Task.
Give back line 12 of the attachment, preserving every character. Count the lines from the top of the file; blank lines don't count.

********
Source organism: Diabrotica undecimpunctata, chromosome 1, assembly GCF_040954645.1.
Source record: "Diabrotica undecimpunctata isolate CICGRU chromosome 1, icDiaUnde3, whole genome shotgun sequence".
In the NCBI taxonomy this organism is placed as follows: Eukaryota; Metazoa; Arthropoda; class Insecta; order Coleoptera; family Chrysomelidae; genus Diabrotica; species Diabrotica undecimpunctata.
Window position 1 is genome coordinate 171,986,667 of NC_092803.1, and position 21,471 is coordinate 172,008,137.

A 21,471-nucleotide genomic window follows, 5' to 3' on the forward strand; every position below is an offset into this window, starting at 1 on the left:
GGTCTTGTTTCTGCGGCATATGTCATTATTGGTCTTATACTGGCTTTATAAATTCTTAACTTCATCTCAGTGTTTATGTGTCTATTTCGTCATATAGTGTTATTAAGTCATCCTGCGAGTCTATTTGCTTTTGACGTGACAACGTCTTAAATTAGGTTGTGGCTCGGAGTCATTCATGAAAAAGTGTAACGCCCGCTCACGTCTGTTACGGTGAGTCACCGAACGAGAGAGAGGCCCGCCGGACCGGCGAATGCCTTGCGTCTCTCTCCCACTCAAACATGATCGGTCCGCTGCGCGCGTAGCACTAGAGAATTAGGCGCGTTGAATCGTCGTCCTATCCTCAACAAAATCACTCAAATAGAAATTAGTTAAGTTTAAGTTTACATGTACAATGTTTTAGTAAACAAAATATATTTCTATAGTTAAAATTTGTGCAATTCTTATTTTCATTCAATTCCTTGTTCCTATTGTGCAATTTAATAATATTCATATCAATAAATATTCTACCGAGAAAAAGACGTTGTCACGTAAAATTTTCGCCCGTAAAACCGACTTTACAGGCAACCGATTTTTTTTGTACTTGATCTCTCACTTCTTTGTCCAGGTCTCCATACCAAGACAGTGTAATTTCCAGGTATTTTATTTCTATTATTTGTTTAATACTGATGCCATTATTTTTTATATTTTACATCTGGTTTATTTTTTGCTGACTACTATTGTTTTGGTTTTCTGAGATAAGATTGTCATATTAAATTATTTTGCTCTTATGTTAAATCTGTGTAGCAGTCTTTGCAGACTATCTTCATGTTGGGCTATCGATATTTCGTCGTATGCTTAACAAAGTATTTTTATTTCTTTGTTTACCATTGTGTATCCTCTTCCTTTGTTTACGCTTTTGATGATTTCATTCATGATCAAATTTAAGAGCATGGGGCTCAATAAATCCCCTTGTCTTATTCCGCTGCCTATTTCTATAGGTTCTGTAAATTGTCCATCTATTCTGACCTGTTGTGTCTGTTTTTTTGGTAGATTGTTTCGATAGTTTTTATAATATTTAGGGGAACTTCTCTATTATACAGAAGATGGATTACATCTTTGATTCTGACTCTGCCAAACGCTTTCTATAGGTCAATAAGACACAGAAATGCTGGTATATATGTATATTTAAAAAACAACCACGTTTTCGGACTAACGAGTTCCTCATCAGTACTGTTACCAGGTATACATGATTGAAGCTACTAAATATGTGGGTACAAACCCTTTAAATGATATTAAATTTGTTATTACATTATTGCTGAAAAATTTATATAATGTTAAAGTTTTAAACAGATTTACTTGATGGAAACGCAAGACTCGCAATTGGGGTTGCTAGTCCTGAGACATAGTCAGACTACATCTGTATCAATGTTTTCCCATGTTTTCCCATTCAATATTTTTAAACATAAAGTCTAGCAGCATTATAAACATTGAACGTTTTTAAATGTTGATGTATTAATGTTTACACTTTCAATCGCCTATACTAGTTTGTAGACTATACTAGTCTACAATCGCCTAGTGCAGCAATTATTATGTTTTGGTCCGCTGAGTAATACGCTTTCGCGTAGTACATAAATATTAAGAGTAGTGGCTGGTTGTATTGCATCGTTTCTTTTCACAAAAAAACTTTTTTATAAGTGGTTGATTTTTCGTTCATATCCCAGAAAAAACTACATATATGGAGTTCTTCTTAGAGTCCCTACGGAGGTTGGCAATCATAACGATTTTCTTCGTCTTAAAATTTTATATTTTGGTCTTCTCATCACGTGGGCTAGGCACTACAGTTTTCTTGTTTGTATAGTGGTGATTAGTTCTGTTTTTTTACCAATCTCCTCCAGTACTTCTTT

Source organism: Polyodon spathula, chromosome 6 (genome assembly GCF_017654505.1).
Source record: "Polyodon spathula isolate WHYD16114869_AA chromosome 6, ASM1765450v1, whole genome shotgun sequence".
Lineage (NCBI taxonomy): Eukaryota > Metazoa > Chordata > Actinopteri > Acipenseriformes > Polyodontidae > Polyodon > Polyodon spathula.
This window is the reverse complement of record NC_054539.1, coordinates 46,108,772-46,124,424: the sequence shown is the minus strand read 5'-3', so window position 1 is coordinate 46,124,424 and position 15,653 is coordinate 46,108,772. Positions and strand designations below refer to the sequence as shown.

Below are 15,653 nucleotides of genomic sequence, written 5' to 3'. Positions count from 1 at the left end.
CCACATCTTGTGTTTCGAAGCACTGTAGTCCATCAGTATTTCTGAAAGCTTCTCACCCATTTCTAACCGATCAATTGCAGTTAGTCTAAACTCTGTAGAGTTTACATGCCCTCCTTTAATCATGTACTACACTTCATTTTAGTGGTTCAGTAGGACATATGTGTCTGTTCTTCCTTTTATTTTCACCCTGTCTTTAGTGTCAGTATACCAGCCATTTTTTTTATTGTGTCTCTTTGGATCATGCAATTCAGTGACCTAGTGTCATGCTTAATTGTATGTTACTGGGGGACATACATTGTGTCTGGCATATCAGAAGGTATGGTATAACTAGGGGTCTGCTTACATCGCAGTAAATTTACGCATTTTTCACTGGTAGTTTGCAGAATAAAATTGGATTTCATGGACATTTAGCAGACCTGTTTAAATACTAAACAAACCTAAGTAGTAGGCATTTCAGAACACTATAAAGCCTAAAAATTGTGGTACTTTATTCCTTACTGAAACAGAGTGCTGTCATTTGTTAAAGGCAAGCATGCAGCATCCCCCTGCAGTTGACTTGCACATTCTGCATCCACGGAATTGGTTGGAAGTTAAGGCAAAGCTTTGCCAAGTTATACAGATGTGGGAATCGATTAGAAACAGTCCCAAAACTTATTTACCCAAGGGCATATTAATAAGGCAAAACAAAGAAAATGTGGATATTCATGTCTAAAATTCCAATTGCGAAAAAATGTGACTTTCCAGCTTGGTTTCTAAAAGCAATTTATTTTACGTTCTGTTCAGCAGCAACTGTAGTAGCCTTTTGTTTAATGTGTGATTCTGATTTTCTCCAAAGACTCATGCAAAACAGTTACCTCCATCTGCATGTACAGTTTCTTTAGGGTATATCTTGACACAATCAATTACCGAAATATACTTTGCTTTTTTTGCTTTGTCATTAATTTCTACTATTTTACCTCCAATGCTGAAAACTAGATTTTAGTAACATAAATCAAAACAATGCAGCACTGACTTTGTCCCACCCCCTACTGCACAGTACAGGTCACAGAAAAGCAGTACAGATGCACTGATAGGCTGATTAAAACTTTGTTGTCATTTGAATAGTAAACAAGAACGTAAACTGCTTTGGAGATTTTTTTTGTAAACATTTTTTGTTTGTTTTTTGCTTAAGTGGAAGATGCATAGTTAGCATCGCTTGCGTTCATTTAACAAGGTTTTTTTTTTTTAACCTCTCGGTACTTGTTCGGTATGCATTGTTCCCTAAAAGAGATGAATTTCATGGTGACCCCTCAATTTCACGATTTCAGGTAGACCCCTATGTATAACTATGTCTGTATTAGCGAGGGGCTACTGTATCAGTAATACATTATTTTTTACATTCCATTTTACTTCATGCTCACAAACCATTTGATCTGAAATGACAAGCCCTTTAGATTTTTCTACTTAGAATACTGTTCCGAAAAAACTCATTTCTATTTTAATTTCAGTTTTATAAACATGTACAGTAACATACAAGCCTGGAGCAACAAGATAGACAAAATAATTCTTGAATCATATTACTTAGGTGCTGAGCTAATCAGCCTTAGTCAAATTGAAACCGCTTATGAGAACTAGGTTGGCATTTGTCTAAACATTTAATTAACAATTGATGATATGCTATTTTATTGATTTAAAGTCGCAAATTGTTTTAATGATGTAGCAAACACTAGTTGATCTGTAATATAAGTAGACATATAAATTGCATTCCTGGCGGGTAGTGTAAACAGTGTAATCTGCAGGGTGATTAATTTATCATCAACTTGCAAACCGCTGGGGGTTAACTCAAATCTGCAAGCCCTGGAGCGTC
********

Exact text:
CCACATCTTGTGTTTCGAAGCACTGTAGTCCATCAGTATTTCTGAAAGCTTCTCACCCATTTCTAACCGATCAATTGCAGTTAGTCTAAACTCTGTAGAGTTTACATGCCCTCCTTTAATCATGTACTACACTTCATTTTAGTGGTTCAGTAGGACATATGTGTCTGTTCTTCCTTTTATTTTCACCCTGTCTTTAGTGTCAGTATACCAGCCATTTTTTTTATTGTGTCTCTTTGGATCATGCAATTCAGTGACCTAGTGTCATGCTTAATTGTATGTTACTGGGGGACATACATTGTGTCTGGCATATCAGAAGGTATGGTATAACTAGGGGTCTGCTTACATCGCAGTAAATTTACGCATTTTTCACTGGTAGTTTGCAGAATAAAATTGGATTTCATGGACATTTAGCAGACCTGTTTAAATACTAAACAAACCTAAGTAGTAGGCATTTCAGAACACTATAAAGCCTAAAAATTGTGGTACTTTATTCCTTACTGAAACAGAGTGCTGTCATTTGTTAAAGGCAAGCATGCAGCATCCCCCTGCAGTTGACTTGCACATTCTGCATCCACGGAATTGGTTGGAAGTTAAGGCAAAGCTTTGCCAAGTTATACAGATGTGGGAATCGATTAGAAACAGTCCCAAAACTTATTTACCCAAGGGCATATTAATAAGGCAAAACAAAGAAAATGTGGATATTCATGTCTAAAATTCCAATTGCGAAAAAATGTGACTTTCCAGCTTGGTTTCTAAAAGCAATTTATTTTACGTTCTGTTCAGCAGCAACTGTAGTAGCCTTTTGTTTAATGTGTGATTCTGATTTTCTCCAAAGACTCATGCAAAACAGTTACCTCCATCTGCATGTACAGTTTCTTTAGGGTATATCTTGACACAATCAATTACCGAAATATACTTTGCTTTTTTTGCTTTGTCATTAATTTCTACTATTTTACCTCCAATGCTGAAAACTAGATTTTAGTAACATAAATCAAAACAATGCAGCACTGACTTTGTCCCACCCCCTACTGCACAGTACAGGTCACAGAAAAGCAGTACAGATGCACTGATAGGCTGATTAAAACTTTGTTGTCATTTGAATAGTAAACAAGAACGTAAACTGCTTTGGAGATTTTTTTTGTAAACATTTTTTGTTTGTTTTTTGCTTAAGTGGAAGATGCATAGTTAGCATCGCTTGCGTTCATTTAACAAGGTTTTTTTTTTTTAACCTCTCGGTACTTGTTCGGTATGCATTGTTCCCTAAAAGAGATGAATTTCATGGTGACCCCTCAATTTCACGATTTCAGGTAGACCCCTATGTATAACTATGTCTGTATTAGCGAGGGGCTACTGTATCAGTAATACATTATTTTTTACATTCCATTTTACTTCATGCTCACAAACCATTTGATCTGAAATGACAAGCCCTTTAGATTTTTCTACTTAGAATACTGTTCCGAAAAAACTCATTTCTATTTTAATTTCAGTTTTATAAACATGTACAGTAACATACAAGCCTGGAGCAACAAGATAGACAAAATAATTCTTGAATCATATTACTTAGGTGCTGAGCTAATCAGCCTTAGTCAAATTGAAACCGCTTATGAGAACTAGGTTGGCATTTGTCTAAACATTTAATTAACAATTGATGATATGCTATTTTATTGATTTAAAGTCGCAAATTGTTTTAATGATGTAGCAAACACTAGTTGATCTGTAATATAAGTAGACATATAAATTGCATTCCTGGCGGGTAGTGTAAACAGTGTAATCTGCAGGGTGATTAATTTATCATCAACTTGCAAACCGCTGGGGGTTAACTCAAATCTGCAAGCCCTGGAGCGTC